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Dog had 'dizzy turn' after exercise

Discussion in 'Dog Health and Nutrition' started by SeeCakeEatCake, May 5, 2010.


  1. SeeCakeEatCake

    SeeCakeEatCake PetForums Newbie

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    Earlier today my 8-year-old rescue dog, Danny, had what I can only describe as a 'dizzy turn' following his walk. It was quite warm and muggy and we had been playing 'fetch'. He was panting quite heavily and at one point lay down. Seeing that he was tired, I called a halt to the game and we started to head home and that's when he had his 'turn'. It began when he lifted his front paw, which I checked to make sure there were no cuts - there weren't. Then he started to walk sideways and wobbled against my legs. I kept him still for a minute or two and he seemed to recover. Any idea what this was? Having researched his symptoms they were akin to those of ataxia. Can Ataxia be temporary or is it a permanent condition?

    As far as I know he is otherwise healthy with no underlying medical condition, although he is a couple of kilos overweight.

    Thanks in advance for any advice you can give me. I'm really worried about him :frown:
     
  2. francesandjon

    francesandjon PetForums VIP

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    A doggy equivilent of a near-faint maybe......
     
  3. Nonnie

    Nonnie PetForums VIP

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    Ataxia isnt a condition as such. Its a word used to describe a lack of co-ordination, and is a symptom that can be involved in various illnesses.

    Have you book him into the vets? Could be all manner of things; over heating, dehydration, heart condition.

    Would be best to have a full health check, especially at that age. If he hasnt had one done recently, maybe a full blood test, just to check everything is working as it should be.

    Depending on diagnosis, ataxia may or may not be permanent. Certain neurological condtions can result in a lack of motor functions.
     
  4. dodigna

    dodigna PetForums VIP

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    A friend's dog was struck with heat exhaustion just a few weeks back, it was not a particularly hot day either and she was in woodland and not overexerting particularly, she is a very healthy much younger dog (a lurcher though, so there is more of a tendency) and she ended up on a drip for several days and luckily no kidney failure. Still was quite a freight!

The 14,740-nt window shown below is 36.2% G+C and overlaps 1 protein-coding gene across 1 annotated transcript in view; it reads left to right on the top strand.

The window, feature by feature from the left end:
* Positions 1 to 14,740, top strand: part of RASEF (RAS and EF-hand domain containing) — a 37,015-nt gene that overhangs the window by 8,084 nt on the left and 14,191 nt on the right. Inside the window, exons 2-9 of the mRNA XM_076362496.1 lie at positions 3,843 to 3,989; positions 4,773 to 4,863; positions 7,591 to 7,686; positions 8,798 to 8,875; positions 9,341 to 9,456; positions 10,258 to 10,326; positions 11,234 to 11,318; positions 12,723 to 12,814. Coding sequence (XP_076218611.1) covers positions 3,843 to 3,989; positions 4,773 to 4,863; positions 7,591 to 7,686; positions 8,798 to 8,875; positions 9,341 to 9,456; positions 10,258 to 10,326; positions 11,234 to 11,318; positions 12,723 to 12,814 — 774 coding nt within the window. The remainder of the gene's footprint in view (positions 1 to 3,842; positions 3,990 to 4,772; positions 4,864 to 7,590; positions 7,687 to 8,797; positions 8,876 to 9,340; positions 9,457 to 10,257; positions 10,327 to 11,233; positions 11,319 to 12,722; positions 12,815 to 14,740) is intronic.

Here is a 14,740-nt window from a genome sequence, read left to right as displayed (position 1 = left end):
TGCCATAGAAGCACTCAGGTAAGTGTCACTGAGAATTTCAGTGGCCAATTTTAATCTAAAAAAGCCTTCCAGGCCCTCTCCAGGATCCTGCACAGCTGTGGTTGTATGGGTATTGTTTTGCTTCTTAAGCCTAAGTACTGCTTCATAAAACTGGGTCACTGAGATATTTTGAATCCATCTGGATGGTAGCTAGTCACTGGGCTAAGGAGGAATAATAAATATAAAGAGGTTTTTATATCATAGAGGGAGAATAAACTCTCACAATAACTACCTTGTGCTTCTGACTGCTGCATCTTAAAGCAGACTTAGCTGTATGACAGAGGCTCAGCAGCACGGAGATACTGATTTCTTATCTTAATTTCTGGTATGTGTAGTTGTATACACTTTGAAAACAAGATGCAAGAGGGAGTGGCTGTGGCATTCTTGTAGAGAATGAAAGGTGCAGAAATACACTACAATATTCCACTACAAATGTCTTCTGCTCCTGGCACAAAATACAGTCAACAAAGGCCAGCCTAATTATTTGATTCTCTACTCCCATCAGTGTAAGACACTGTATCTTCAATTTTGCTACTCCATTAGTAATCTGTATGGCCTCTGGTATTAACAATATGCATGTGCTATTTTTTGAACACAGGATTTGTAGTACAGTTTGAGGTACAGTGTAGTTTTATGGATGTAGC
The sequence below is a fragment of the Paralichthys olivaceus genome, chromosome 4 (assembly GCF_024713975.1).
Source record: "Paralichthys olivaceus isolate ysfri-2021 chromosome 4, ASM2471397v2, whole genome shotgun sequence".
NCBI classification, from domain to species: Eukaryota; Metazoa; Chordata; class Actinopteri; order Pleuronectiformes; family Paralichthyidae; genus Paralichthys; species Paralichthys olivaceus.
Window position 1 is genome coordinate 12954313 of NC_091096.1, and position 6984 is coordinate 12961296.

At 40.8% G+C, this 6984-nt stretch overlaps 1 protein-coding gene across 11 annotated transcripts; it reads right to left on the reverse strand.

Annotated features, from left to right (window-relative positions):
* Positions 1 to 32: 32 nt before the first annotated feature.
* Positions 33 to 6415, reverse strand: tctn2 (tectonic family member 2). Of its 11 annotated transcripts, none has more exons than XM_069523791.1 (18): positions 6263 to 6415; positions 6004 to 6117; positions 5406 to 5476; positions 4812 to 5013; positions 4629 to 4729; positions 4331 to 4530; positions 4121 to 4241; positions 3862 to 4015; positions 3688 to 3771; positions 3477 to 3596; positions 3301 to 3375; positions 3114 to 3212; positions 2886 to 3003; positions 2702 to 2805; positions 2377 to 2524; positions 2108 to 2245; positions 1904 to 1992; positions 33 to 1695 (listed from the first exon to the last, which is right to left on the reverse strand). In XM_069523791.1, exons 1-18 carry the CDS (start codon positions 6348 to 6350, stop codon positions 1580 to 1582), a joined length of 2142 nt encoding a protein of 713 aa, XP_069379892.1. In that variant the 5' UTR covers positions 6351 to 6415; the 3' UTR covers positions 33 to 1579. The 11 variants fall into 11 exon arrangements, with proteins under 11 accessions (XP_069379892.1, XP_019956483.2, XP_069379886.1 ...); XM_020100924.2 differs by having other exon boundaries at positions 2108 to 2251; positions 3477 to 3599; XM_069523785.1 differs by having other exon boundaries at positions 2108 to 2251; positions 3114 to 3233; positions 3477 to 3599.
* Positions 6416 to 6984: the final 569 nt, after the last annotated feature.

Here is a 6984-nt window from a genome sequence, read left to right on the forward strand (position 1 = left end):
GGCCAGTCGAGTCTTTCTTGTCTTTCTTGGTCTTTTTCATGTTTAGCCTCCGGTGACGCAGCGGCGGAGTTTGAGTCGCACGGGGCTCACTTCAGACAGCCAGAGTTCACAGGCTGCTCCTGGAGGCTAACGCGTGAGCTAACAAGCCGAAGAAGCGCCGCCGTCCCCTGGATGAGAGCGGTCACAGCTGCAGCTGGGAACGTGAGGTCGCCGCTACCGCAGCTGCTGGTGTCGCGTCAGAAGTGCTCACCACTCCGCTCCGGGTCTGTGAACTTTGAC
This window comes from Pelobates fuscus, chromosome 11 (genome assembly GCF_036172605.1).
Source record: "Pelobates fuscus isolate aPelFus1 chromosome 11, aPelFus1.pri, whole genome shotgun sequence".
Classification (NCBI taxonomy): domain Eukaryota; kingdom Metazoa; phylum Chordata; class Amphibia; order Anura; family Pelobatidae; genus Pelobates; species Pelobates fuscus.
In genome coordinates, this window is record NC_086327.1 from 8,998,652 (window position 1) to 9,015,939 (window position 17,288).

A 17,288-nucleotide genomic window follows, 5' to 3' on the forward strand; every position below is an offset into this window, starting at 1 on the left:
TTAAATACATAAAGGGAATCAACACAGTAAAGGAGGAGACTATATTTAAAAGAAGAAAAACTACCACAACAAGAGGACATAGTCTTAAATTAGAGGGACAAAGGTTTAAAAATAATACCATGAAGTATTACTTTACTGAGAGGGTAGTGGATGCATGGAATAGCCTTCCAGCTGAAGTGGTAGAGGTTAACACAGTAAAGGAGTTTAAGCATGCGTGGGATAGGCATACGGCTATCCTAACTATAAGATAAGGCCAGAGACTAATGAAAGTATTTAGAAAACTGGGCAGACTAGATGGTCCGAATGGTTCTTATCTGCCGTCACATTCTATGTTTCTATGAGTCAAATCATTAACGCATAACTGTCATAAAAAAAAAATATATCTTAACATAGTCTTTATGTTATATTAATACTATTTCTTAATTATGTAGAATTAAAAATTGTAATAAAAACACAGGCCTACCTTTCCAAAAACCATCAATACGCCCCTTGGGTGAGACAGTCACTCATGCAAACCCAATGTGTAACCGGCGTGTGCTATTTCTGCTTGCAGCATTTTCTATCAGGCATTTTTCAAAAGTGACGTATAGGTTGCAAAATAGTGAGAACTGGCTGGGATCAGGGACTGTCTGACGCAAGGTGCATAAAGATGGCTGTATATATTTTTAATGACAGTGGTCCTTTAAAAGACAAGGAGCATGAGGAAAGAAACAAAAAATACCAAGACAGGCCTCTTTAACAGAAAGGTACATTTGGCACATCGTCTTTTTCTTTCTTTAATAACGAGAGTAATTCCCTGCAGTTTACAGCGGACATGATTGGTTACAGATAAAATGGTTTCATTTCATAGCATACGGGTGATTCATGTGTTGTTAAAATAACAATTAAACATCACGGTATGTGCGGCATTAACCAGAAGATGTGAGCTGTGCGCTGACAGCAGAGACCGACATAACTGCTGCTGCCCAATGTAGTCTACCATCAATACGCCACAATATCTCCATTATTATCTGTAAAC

I would keep an eye on him and make sure he is hydrated well, she gave rehydration salts fairly regularly (a little every 15 minutes) and check his wees for the rest of the day to ensure everything is working well and like Nonnie said I would take advantage of this for a thorough check up.
     
  5. SeeCakeEatCake

    SeeCakeEatCake PetForums Newbie

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    He's due his annual health check and booster this week actually (also our 1st anniversary together) so I will certainly get him checked out.

    Thanks everyone for the useful advice.
     
  6. JessiesGirl

    JessiesGirl PetForums Senior

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    It sounds as though he may have had heat exhaustion. In the future, if you suspect heat exhaustion, take his temperature. If it is over 102F, then he is dangerously overheated and you must immediately get veterinary advice.

    Move the dog to shade or indoors into air conditioning and try to cool him with tepid, not cold, water along his underside. If he won't lay in a shallowly filled tub for this, you can soak towels with tepid water and press them all along his underside, especially along junctures of legs to the body (where this is less hair and ateries go through, so you can more easily cool the dog).

    It's possible that some other health problem caused the problem, but if you were exercising an overweight dog on a warm day, heat exhaustion is certainly possible. Black dogs also get hotter, faster in the sun, so perhaps try to play energetic games in a shaded area if possible on warm days.

    Hope he's OK!
     
  7. leashedForLife

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    i was taught that 100.2 to 102.2 is the dog-normal range -
    because they use panting / evaporation to cool, they have a wider temp-range than humans.

    anything from 102.5 and up is a definite *fever* and / or overheating -
    but 102.2 in a dog who is lying quietly in an air-conditioned room is not normal, either.
    what they are doing and the ambient-temp have to be considered together.

    dogs who go over 103.5 are getting into the seizure-zone.
    this is extremely dangerous; permanent brain or organ injury can occur, even if the dog survives,
    which is not guaranteed. :( dogs in heavy aerobic activity have gone over 104 and lived with intensive care;
    immediate saline drip, cooling body wraps but NOT shocking them, cooling their HEADS to save brain tissue,
    etc.

    hope hes OK,
    --- terry
     
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